In “A Defense of Abortion”, Judith Thomson argues that abortion is morally permissible even if the fetus has the moral status of a person. I will argue that the argument’s premises can likewise be used to justify a man’s decision to abandon a woman and their child. By ruling out potential objections, I will then conclude that we must either accept both abortion and abandonment as morally permissible in most cases or else reject Thomson’s argument altogether.
Thomson’s argument relies heavily on an analogy in which a dying world-class violinist is physically dependent upon a particular woman against her will for nine months. In the Violinist Case, as it is called, we intuitively believe that the woman is not morally required to supply her body as a means of life-support, regardless of the violinist’s apparent personhood, on the grounds that she never consented to be connected to him in the first place. With this intuition in mind, Thomson argues, the pregnant woman is likewise vindicated of the moral obligation to support an unwanted fetus, even if it is a person.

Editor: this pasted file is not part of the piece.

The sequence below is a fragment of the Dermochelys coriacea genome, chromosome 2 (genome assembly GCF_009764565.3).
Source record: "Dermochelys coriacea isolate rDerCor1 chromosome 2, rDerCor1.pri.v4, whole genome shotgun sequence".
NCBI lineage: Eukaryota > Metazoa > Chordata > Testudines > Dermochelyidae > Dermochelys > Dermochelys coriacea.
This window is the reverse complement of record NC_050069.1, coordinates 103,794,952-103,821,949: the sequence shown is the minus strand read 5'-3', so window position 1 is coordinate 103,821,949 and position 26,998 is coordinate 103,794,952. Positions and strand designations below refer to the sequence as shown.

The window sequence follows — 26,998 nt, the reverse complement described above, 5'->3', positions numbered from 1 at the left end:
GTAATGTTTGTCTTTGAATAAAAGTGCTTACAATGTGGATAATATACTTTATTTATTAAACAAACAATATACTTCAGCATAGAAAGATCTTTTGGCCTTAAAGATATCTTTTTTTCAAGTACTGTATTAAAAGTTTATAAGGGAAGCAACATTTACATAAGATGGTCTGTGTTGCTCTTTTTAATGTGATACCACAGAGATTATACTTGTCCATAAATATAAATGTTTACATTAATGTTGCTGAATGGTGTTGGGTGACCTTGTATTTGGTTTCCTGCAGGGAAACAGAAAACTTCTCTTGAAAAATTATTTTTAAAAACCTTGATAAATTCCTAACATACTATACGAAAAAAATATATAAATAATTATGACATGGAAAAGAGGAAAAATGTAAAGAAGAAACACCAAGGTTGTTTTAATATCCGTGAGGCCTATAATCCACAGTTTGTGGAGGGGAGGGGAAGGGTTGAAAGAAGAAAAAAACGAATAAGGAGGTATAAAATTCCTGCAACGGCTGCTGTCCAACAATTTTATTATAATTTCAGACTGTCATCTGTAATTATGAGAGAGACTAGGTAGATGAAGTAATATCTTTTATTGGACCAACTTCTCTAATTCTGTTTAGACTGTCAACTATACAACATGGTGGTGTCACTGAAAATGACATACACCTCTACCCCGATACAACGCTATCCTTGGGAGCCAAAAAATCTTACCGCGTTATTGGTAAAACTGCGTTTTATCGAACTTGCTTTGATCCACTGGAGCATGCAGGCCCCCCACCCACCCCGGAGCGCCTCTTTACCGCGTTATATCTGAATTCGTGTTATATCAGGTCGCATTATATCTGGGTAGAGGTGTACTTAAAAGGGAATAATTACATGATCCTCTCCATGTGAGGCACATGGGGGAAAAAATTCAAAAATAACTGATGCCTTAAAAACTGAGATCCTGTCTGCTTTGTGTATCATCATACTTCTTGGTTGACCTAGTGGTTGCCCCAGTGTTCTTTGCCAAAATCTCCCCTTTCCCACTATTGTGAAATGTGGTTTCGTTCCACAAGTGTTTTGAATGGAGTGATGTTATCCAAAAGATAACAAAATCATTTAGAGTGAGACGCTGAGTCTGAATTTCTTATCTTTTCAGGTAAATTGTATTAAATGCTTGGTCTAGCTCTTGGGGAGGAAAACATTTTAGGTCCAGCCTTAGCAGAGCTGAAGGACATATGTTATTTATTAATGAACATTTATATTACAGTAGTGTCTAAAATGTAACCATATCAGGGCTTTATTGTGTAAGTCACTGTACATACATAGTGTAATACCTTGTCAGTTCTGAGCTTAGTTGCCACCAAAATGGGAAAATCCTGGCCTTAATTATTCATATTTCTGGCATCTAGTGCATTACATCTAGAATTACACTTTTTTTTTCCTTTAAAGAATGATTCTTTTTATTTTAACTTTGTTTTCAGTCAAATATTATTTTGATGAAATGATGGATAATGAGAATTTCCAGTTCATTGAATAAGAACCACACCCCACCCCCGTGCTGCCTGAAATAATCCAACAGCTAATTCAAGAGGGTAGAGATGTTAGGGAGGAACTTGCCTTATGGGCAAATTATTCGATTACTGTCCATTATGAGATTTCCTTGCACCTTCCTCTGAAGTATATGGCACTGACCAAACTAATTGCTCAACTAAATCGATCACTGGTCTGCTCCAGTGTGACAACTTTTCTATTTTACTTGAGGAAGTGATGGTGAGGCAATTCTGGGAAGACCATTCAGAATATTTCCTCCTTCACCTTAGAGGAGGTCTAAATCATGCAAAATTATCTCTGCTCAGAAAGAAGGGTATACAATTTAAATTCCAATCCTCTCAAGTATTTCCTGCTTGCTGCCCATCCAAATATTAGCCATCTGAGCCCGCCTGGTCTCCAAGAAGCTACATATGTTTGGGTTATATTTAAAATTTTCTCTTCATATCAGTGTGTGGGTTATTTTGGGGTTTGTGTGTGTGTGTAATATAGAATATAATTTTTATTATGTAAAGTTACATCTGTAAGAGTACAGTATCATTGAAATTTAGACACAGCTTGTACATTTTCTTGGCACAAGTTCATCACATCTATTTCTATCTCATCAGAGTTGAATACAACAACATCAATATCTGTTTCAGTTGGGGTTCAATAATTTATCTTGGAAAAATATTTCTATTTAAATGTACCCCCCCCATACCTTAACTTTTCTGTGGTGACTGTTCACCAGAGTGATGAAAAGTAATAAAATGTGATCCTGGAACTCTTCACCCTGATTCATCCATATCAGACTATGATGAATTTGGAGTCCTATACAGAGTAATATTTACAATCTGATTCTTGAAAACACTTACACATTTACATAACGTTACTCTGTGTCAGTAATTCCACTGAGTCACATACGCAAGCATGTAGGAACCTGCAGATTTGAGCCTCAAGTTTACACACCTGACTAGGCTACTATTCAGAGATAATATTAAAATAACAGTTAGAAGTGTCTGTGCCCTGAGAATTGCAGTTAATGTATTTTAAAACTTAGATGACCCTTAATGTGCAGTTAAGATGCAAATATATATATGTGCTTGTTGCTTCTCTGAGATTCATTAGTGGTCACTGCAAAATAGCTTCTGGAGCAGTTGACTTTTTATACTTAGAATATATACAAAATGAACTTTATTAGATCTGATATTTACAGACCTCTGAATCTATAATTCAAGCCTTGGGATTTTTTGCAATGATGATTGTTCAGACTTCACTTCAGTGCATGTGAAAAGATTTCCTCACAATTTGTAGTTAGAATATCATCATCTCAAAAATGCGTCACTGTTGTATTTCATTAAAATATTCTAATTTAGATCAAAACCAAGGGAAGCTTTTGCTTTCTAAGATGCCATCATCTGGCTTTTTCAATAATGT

However, Thomson’s current premises can also lead to potentially counterintuitive conclusions when applied to other cases. Suppose, for example, that a man makes it emphatically clear to his sexual partner that he does not intend to have a child; as a result of this conviction, he always takes reasonable contraceptive measures during intercourse. When a single contraceptive failure results in pregnancy, though, the woman decides that she will have the child anyway. The man promptly leaves the pregnant woman without paying a dime of child support. Is he, like the pregnant woman, also vindicated of the moral obligation to support an unwanted fetus on the grounds of our conclusion in the Violinist Case? I will refer to this as the Abandonment Case.
However, Thomson’s current premises can also lead to potentially counterintuitive conclusions when applied to other cases.
Thomson claims that parents have no special responsibility to support a child if they have taken all reasonable precautions against having it in the first place. By communicating his intentions beforehand and using contraceptives, surely the man in question has taken all reasonable precautions. Moreover, given that the fetus is not strongly dependent on him for survival, it seems that the man has at least as strong of a case for abandoning the fetus as a pregnant woman would have for aborting it. If we are being consistent in our moral reasoning, then, it follows that the man has no moral obligation to support the fetus in any way, shape, or form. To do so would be supererogatory, but in no way is it morally required.